Singapore rushes to build housing for 60,000 migrant workers after virus outbreak


Posted at Jun 02 2020 12:01 PM

The Marina Bay Sands integrated resort lights up in tribute to the healthcare workers and people staying home to curb the spread of the coronavirus disease (COVID-19) outbreak in Singapore, April 10, 2020. Edgar Su, Reuters

SINGAPORE - The Singapore government is racing to create additional housing for about 60,000 migrant workers by the end of this year, as it seeks to reduce the density in dormitories which have seen mass outbreaks of the coronavirus infection.

The nation of 5.7 million people has more than 35,000 cases, one of the largest numbers in Asia, largely due to infections in cramped, bunk-bed accommodation that house more than 300,000 mostly South Asian workers.

Singapore will create additional space through temporary structures that can be put together quickly in a modular form.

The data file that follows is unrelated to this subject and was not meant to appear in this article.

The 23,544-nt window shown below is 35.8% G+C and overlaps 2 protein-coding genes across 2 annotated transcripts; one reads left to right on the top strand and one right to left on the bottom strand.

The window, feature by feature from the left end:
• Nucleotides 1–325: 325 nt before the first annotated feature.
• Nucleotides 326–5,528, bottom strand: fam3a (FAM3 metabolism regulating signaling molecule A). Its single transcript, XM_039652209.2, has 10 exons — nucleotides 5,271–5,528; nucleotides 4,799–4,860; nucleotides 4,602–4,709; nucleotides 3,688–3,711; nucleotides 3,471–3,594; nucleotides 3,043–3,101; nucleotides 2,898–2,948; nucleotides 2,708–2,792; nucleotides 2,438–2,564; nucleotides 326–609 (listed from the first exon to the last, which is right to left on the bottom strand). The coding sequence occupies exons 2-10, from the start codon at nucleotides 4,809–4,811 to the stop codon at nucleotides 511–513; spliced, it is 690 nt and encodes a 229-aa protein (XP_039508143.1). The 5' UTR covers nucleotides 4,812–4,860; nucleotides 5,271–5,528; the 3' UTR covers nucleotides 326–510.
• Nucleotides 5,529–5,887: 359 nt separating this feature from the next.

It will also temporarily fit out unused state properties, such as former schools and vacant factories, the ministries of manpower and national development said on Monday.

The government said dormitories were a practical approach to housing migrant workers in land-scarce Singapore, but it was looking to improve accommodation standards.

It is testing new standards, including increased living space per resident, decreasing bed numbers in each room and reducing how many people would share a toilet and bathroom.

Over the longer term, it is planning to build new permanent dormitories to house up to 100,000 workers, which would take several years to complete. About 11 such dormitories will be ready over the next one to two years.

The government is also studying the possibility of building and leasing out these dormitories. Presently, commercial operators build and operate them.

Around 40,000 migrant labourers, many of whom have been moved out of dormitories into alternative accomodation, have been cleared to resume work. Around half of those had been infected and recovered from the disease. (Reporting by Aradhana Aravindan; Editing by Martin Petty)